Now you've learned the proper way to hold your teacup and your fork and knife, it's time to go over the expected napkin etiquette. The protocol royals are expected to follow with their napkins is actually quite practical. William Hanson told Marie Claire that royals will place napkins in their lap right after sitting down. Large napkins should be folded in half, and the crease should face away. As Reader's Digest points out, royals only use the inside fold of the napkin to hide any messes and keep their laps clean.

"When they are finished eating and leaving the table, the napkin is placed in a neat heap on the left-hand side of the setting," Hanson concluded.

This is the same napkin etiquette followed in most formal dining situations, and while it may seem like a lot to remember, there are some useful reasons for it. Keeping the napkin on your lap stops it from taking up space on the table. It also keeps the napkin out of the way as the wait staff clears and sets the table.

Everything stops for the monarch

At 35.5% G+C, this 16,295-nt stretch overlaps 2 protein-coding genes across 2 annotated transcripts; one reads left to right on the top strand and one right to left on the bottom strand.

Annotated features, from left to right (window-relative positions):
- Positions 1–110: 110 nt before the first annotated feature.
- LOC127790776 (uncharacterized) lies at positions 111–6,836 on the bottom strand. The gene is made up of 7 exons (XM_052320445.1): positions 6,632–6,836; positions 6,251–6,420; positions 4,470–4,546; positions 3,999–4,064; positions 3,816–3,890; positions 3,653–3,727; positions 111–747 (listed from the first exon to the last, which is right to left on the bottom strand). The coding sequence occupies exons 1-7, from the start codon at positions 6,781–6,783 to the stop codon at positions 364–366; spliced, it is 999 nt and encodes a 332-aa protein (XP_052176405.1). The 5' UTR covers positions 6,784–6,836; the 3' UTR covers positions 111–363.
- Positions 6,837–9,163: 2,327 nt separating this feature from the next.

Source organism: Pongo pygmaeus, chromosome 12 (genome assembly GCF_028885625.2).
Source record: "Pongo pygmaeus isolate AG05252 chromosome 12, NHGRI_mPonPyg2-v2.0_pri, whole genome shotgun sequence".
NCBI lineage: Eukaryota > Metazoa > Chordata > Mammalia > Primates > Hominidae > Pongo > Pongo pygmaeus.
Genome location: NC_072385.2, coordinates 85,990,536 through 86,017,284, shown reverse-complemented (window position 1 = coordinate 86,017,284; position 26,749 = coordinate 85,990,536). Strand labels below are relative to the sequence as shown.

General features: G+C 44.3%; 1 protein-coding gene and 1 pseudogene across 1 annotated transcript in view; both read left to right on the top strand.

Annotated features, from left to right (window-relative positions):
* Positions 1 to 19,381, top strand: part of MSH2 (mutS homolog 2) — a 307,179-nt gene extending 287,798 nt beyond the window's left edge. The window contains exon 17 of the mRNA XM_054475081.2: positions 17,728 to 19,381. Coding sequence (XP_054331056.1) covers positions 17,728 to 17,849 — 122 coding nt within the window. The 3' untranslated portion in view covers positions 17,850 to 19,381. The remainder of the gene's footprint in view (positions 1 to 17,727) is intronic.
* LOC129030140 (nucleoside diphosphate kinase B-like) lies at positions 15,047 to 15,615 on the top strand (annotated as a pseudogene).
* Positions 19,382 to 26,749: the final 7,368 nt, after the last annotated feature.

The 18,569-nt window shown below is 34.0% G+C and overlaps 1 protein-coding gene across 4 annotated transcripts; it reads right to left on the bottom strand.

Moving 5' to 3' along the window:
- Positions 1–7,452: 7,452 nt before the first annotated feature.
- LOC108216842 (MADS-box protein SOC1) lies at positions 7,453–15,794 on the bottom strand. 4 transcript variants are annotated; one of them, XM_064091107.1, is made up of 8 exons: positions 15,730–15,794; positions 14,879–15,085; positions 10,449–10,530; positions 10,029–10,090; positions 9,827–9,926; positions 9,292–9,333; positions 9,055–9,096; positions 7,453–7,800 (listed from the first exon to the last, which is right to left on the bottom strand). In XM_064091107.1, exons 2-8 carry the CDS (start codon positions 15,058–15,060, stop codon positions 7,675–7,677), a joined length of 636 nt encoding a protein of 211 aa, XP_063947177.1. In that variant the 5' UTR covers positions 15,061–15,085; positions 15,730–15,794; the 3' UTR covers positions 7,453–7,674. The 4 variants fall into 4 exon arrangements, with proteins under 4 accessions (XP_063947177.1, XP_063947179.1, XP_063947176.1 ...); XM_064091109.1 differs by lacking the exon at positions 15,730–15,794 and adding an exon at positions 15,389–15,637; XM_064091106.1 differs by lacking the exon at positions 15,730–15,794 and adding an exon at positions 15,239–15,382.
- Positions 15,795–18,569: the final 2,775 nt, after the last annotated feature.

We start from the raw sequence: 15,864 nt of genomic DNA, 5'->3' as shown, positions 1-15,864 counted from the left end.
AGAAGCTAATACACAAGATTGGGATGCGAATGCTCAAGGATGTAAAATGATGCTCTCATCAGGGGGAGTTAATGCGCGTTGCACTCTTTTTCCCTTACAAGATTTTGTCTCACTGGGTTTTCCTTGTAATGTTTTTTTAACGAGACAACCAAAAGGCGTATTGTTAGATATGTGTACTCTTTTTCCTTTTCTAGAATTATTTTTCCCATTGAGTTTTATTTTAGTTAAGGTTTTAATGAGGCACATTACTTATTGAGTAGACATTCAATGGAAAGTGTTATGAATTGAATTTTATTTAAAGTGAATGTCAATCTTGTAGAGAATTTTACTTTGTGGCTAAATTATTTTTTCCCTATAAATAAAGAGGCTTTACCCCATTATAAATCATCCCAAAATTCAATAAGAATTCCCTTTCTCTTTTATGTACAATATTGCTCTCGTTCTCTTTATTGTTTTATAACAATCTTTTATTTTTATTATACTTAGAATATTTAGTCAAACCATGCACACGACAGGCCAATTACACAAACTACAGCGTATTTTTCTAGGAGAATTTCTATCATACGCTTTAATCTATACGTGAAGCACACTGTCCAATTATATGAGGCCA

According to former royal chef Darren McGrady, even a small meal just for immediate members of the royal family included three courses. So you can only imagine what kind of an operation preparing a multicourse banquet must be. There are so many dishes to cook and time perfectly and multiple cooks working in the kitchen at once. But all of that gets put on hold the second the monarch enters the kitchen.

Speaking to HuffPost, McGrady recalled the procedure if the queen entered the kitchen while they were working. "We were told that we were supposed to stop what we were doing, move the pans to the side of the stove, step three paces back, and bow," he said. This was the rule even if what they were cooking was urgent or burning. The queen was the priority, so they'd halt everything to pay their respects and speak with her. "Then when she'd gone, we could carry on cooking," McGrady said. Presumably, this procedure remains the same for King Charles, though McGrady left the position before the new monarch ascended.

The royals always dress for the occasion

The royals are well known for their impeccable style, and when it comes to mealtimes, they dress to impress. Darren McGrady told HuffPost that a portion of the royals' day is dedicated to dressing properly for every occasion. "They would dress so many different times," he said. Even for breakfast, when many of us would still be in pajamas, the royals are already dressed for the day. Often after breakfast, "they'd go off hunting or shooting and come back," McGrady continued. "Then they'd shower and change to go into afternoon tea. And then they'd change again for dinner."